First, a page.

The use of
exec exemplifies the spirit of UNIX in that it provides a very simple way to start new processes.
fork call basically makes a duplicate of the current process, identical in almost every way (not everything is copied over, for example, resource limits in some implementations but the idea is to create as close a copy as possible).
The new process (child) gets a different process ID (PID) and has the the PID of the old process (parent) as its parent PID (PPID). Because the two processes are now running exactly the same code, they can tell which is which by the return code of
fork - the child gets 0, the parent gets the PID of the child. This is all, of course, assuming the
fork call works - if not, no child is created and the parent gets an error code.
exec call is a way to basically replace the entire current process with a new program. It loads the program into the current process space and runs it from the entry point.
exec are often used in sequence to get a new program running as a child of a current process. Shells typically do this whenever you try to run a program like
find - the shell forks, then the child loads the
find program into memory, setting up all command line arguments, standard I/O and so forth.
But they're not required to be used together. It's perfectly acceptable for a program to
fork itself without
execing if, for example, the program contains both parent and child code (you need to be careful what you do, each implementation may have restrictions). This was used quite a lot (and still is) for daemons which simply listen on a TCP port and fork a copy of themselves to process a specific request while the parent goes back to listening.
Similarly, programs that know they're finished and just want to run another program don't need to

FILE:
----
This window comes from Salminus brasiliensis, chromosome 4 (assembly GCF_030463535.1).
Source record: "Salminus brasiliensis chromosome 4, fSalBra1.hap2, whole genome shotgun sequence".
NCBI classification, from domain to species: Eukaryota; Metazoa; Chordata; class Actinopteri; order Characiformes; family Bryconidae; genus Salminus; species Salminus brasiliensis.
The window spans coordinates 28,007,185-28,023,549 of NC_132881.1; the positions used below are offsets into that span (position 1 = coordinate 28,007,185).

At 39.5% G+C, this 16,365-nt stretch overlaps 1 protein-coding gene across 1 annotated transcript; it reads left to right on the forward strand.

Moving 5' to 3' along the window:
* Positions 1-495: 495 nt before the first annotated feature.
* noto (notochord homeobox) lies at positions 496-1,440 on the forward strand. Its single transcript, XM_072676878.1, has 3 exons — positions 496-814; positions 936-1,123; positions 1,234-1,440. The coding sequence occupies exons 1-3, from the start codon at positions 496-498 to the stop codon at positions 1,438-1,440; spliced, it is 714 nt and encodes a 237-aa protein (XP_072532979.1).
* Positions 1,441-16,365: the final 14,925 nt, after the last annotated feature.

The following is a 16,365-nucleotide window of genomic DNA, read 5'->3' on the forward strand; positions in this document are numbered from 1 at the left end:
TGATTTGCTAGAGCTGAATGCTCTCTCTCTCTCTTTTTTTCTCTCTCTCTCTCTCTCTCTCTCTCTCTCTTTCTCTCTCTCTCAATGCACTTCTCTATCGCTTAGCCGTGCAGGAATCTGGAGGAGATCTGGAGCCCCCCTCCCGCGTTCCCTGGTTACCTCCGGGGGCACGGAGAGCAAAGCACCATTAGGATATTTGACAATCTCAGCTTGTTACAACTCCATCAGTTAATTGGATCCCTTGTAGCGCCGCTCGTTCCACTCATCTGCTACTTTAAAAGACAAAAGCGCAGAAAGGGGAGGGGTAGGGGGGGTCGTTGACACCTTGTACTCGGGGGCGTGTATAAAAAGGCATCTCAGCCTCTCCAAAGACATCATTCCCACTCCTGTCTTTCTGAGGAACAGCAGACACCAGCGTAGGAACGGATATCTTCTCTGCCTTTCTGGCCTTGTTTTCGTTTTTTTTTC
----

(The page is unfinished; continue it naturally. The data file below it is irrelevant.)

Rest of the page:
exec and then
wait for the child. They can just load the child directly into their process space.
Some UNIX implementations have an optimized
fork which uses what they call copy-on-write. This is a trick to delay the copying of the process space in
fork until the program attempts to change something in that space. This is useful for those programs using only
fork and not
exec in that they don't have to copy an entire process space.
exec is called following
fork (and this is what happens mostly), that causes a write to the process space and it is then copied for the child process.
Note that there is a whole family of
exec calls (
execve and so on) but
exec in context here means any of them.
The following diagram illustrates the typical
fork/exec operation where the
bash shell is used to list a directory with the
| pid=7 |
| ppid=4 |
| bash |
| calls fork
| pid=7 | forks | pid=22 |
| ppid=4 | ----------> | ppid=7 |
| bash | | bash |
| waits for pid 22 | calls exec to run ls
| | pid=22 |
| | ppid=7 |
| | ls |
| pid=7 | | exits
| ppid=4 | <---------------+
| bash |